If you are like me, probably in your childhood you did not meet many rich and successful people because you were born into a family, as many would say, “humble” or low income, or at least middle class.
For this same reason, many people (let’s say the vast majority) are simply used to the fact that, because they do not know successful people, they do not know what truly rich people are like (be careful of the importance, when I speak of truly rich) They don’t know what they are like, they start to believe in different myths and have closed ideas about what they think, what they do, what their habits are, or how they make decisions, especially financial ones.
So I want to tell you about 5 myths of the richest and most successful people, which really are lies, and I’m going to tell you why.
Myth # 1:
The vast majority of people believe that the rich were born rich.
This was not the case, for example, Steve Jobs, Jeff Bezos, Bill Gates, who started practically from scratch, created their own success, started their companies in a garage.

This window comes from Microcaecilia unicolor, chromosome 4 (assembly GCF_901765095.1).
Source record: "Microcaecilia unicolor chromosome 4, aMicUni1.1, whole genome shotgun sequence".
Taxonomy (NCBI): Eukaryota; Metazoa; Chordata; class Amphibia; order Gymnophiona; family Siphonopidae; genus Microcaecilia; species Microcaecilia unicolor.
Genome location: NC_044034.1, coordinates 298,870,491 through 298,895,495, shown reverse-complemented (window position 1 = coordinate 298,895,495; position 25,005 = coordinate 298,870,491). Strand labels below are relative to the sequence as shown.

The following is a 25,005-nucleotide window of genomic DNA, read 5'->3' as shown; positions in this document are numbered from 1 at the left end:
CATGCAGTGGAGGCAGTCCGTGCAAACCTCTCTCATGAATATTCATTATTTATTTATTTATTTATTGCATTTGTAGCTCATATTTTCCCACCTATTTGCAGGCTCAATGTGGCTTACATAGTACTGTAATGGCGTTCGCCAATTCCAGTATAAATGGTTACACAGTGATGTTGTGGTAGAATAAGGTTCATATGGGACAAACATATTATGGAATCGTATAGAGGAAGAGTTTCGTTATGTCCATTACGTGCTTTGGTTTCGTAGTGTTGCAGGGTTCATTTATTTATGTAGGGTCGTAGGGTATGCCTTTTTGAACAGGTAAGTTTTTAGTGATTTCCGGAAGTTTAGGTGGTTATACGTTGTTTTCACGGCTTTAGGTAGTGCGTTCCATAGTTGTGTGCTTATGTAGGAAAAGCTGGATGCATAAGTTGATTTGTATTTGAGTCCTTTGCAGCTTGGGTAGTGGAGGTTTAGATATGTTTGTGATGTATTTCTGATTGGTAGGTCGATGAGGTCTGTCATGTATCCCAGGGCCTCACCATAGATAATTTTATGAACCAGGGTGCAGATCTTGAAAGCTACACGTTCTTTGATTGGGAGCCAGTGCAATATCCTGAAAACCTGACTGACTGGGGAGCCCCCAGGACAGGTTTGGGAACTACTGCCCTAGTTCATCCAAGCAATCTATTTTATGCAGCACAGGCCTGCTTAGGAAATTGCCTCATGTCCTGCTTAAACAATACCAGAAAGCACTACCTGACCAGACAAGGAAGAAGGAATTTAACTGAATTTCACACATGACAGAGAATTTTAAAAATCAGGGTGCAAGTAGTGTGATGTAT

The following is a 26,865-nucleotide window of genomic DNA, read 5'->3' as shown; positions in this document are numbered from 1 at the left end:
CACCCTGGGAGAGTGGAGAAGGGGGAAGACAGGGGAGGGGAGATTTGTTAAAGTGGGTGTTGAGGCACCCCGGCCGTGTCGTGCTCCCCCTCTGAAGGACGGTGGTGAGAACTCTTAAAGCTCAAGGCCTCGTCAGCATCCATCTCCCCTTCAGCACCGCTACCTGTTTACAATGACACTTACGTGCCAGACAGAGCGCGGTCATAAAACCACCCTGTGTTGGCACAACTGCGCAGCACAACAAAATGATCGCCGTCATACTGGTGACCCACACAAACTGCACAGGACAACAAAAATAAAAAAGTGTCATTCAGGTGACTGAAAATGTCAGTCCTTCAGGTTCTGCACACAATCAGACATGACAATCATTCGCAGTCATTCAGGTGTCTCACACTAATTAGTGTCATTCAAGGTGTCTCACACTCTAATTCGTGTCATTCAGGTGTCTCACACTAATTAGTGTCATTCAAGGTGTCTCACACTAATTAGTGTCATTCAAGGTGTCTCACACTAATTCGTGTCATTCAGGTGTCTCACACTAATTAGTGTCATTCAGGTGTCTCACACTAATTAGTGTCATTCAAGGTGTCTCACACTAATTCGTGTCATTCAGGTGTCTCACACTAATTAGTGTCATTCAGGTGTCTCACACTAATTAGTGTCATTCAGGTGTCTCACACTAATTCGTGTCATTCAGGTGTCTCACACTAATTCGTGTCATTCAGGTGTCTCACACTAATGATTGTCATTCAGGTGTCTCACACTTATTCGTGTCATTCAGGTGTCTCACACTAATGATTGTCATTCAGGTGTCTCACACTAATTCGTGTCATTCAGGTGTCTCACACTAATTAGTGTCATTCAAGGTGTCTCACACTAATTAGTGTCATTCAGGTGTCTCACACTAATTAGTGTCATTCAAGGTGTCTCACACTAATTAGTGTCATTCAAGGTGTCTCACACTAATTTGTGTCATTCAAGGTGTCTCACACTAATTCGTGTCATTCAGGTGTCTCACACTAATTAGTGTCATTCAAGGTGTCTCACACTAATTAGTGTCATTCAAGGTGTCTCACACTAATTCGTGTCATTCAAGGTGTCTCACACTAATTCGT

We are talking about people who as children did not have, not even their entire families had, not a remote part of the amount of money they have today.
Like these types of cases, there are piles in different amounts and proportions.
Many people when they see someone rich, they really believe that they were privileged, that they had some kind of luck in life, that they were simply born in a “golden cradle.”
Although some people did inherit that fortune (and perhaps some made bad decisions with it, others made it grow even more), the truth is that many of those people who do not appear in the news, those who do not appear on social networks, of those that do not go viral, they created their fortune from scratch:
They started humbly, perhaps they are still humble today (since humility, wealth and poverty are not the same) and they simply created their own destiny. So, to really be rich you don’t need to be born with money, or to have the kind of privileges that the vast majority of people believe in.
Myth # 2:
Believing that the rich have never gone bankrupt.
When they relate wealth, money they have, assets, property, or any number of things, they never imagine that some of them (or many of them) have been through difficulties in the past, even after they have reached wealth. .